The FPA has to own the fact that failing to campaign against the Fed Govt's move to towards annual fees (where informed consent by the client has been given), whereas intrafund advisers are exempt from Opt In requirements (when informed consent has not been given], is resulting in a massive shortfall of new entrants into the Industry. It's simply too hard to get paid by the average mum & dad who are seeking advice. Fortunately not all representative adviser organisations are prepared to accept this. So get ready for an exodus from the FPA & AFA in July. Intelligent advisers will decline to outlay for ever increasing business overheads, while being pressured to work for free. Games up.

i dont' have any confidence in the regulator, that they are principled and will do the right thing. i don't think anyone in the financial planning community has any confidence in ASIC, that is why we do not engage with them and keep under the radar.

it's scary. i am even typing up this comment while going incognito on my web browser so it doesn't get traced back to me for fear of retribution, and i am already a fasea qualified degree holder and passed the exam, and completed the transitional cpd 3 months before 30 June with a very compliant history.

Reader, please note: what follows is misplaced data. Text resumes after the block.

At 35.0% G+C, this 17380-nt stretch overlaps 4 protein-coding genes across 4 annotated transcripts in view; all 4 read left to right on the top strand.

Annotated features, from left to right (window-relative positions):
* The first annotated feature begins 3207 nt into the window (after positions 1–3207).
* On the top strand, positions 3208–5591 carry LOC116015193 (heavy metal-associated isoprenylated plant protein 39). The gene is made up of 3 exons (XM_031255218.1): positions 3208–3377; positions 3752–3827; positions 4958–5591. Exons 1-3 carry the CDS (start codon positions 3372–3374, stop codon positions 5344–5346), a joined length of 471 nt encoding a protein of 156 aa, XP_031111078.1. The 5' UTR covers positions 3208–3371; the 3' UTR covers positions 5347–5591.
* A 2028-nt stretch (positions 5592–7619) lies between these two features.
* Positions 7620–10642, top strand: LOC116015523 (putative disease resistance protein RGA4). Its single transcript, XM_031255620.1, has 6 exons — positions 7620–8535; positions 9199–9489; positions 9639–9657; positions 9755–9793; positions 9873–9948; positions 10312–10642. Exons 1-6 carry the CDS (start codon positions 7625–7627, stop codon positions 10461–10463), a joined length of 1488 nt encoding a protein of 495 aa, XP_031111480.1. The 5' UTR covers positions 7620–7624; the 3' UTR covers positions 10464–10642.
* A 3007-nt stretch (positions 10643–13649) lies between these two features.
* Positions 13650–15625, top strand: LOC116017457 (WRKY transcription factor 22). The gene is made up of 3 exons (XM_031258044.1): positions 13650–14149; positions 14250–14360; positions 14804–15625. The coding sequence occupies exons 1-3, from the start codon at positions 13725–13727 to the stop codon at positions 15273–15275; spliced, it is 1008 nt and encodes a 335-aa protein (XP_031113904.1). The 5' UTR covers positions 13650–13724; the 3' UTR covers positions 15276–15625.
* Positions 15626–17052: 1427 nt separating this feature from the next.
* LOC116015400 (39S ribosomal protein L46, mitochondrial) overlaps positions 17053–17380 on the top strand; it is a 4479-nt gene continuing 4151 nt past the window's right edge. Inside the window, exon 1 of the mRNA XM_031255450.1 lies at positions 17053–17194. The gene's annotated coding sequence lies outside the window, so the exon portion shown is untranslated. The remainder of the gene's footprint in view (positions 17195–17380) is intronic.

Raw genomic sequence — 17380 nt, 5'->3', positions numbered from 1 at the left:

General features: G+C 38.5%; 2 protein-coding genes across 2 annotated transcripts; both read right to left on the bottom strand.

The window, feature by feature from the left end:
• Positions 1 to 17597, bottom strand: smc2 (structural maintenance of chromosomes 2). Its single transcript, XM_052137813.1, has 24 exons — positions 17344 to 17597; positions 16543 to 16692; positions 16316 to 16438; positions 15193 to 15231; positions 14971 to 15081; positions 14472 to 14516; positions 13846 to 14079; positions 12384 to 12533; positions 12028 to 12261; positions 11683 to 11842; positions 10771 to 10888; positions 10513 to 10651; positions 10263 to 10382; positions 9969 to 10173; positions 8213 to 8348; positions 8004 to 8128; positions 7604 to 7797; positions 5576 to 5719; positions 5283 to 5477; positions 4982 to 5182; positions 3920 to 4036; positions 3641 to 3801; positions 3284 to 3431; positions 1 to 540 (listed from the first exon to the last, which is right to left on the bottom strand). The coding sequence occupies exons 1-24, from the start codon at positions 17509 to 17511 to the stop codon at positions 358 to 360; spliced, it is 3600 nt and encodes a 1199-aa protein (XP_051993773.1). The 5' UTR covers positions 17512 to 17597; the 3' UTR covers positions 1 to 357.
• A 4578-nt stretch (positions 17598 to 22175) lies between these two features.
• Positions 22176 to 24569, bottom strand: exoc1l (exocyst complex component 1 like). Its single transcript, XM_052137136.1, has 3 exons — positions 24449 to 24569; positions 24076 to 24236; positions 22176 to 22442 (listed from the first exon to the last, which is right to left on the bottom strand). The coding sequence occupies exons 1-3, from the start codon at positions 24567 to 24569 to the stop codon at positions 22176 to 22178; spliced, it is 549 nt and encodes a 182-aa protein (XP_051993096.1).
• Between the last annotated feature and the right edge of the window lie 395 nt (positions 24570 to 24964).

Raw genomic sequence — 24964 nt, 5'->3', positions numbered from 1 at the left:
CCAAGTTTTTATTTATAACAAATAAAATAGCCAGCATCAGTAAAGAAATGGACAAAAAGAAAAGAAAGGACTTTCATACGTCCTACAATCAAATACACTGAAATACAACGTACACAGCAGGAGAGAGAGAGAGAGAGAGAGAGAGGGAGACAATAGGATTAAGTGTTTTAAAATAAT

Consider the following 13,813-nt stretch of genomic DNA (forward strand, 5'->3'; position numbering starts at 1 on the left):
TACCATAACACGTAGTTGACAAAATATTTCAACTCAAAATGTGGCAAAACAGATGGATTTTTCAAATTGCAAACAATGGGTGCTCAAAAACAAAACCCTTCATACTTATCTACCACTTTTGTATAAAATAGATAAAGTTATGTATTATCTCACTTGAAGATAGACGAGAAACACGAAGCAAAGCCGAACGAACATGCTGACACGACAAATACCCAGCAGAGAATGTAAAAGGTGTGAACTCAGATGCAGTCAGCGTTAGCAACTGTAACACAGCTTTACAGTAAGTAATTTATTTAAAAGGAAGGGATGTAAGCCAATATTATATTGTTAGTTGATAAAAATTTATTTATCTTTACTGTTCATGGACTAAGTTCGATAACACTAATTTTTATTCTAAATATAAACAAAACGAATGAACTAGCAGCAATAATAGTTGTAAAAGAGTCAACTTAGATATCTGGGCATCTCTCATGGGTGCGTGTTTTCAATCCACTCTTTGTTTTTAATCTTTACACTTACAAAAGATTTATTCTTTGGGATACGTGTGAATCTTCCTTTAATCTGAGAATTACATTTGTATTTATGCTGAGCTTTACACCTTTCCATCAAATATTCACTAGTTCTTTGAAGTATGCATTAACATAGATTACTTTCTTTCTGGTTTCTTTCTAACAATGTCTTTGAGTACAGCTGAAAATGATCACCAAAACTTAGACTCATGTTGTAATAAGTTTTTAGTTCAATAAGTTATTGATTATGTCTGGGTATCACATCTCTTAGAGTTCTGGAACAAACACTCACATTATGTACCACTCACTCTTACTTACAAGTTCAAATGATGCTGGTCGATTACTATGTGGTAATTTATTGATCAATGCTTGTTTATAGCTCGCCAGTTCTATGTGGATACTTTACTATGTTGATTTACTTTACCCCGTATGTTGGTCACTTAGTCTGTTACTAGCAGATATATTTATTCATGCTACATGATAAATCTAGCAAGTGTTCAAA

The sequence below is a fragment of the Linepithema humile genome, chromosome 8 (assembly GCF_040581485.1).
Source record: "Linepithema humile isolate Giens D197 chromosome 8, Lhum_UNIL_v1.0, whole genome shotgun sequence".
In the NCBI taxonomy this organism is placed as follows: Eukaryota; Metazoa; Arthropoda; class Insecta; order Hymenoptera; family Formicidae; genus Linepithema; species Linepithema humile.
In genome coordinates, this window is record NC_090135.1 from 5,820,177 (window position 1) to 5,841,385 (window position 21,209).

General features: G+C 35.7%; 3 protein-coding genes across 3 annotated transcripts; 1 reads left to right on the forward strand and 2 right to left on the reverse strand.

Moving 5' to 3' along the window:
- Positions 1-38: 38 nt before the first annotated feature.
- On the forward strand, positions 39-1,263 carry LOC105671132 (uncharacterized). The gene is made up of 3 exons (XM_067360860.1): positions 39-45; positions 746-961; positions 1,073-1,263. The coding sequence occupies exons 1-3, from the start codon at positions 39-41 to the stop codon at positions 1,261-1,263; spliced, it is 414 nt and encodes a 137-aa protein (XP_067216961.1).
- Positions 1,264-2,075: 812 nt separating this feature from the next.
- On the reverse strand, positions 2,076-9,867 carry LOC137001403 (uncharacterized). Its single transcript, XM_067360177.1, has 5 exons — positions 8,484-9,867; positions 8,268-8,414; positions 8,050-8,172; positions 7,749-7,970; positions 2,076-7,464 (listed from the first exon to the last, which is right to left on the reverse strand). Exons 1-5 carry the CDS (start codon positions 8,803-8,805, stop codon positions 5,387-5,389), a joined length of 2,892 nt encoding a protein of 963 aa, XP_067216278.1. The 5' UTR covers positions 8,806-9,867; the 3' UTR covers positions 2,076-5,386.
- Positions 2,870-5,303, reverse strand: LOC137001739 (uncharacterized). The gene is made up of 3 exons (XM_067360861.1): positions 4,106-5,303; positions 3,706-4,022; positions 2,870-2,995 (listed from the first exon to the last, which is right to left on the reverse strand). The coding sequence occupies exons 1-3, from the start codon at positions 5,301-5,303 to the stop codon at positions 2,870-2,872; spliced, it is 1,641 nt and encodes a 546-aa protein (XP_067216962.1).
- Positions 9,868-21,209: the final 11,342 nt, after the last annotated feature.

there is no way a profession of financial planning can be formed when the regulator is so prejudiced towards the sector. given that is the present situation, there is no way we can inspire confidence in ordinary Australians to take up advice while we are all keeping up appearances.

this will sadly end badly as by 2024, there won't be much of an advice sector left. to those thinking robo advice will fill the gap, yeah maybe a small proportion. it's a huge loss to the country and in hindsight when we do reflect on it after it has come to pass, we will acknowledge how badly advisers have been treated

good on the advisers who have left, i am building up the courage to do so myself.

all you people are crazy posting comments here. I hope you did take the precaution (like me) of using someone else's computer to do it.

the ASIC Gestapo secretly trolling this site is going to get you

You only have to look back in history at ASIC's report into Life insurance that brought about the LIF to understand what crooks ASIC are. They targeted know churners with only 202 files reviewed, they admitted they got it wrong after the LIF was passed and since then the effects on customers has been catastrophic. Insurers have been increasing existing customers premiums time and time again. The same insurers discounting premiums on new business and trying to encourage churn and ASIC have done NOTHING about this. Underinsurance has worsened, new business has dried up and the fault lies with both ASIC and the FSC. The crooks are running the prison.

and the life insurers who complained are getting their due. all are loss-making and collapsing

I can't wait for the finger-pointing and blaming